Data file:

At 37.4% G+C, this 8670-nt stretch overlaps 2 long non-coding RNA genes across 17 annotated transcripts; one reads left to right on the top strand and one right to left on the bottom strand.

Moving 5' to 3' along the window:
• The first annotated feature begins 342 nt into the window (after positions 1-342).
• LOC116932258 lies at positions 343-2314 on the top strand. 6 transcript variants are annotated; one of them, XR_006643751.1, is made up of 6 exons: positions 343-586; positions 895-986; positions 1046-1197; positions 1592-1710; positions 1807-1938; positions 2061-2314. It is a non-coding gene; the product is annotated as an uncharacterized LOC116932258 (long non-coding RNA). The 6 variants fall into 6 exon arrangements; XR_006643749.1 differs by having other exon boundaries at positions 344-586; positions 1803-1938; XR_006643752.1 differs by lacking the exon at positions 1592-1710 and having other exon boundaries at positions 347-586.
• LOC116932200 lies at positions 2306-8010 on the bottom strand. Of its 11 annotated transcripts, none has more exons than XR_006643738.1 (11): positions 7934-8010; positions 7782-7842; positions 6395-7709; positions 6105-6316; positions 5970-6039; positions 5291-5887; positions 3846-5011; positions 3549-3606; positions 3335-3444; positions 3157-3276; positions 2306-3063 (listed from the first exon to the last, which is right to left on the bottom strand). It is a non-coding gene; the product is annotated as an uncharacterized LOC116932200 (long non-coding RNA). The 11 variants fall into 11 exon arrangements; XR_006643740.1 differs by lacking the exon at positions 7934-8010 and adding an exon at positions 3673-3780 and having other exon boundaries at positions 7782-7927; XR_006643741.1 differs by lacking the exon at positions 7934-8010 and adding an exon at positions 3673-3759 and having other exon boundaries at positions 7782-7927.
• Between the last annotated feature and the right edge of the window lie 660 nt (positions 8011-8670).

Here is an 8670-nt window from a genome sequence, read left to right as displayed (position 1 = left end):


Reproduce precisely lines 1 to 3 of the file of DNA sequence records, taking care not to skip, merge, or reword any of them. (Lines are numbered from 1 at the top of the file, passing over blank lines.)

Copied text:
At 37.4% G+C, this 8670-nt stretch overlaps 2 long non-coding RNA genes across 17 annotated transcripts; one reads left to right on the top strand and one right to left on the bottom strand.

Moving 5' to 3' along the window:
• The first annotated feature begins 342 nt into the window (after positions 1-342).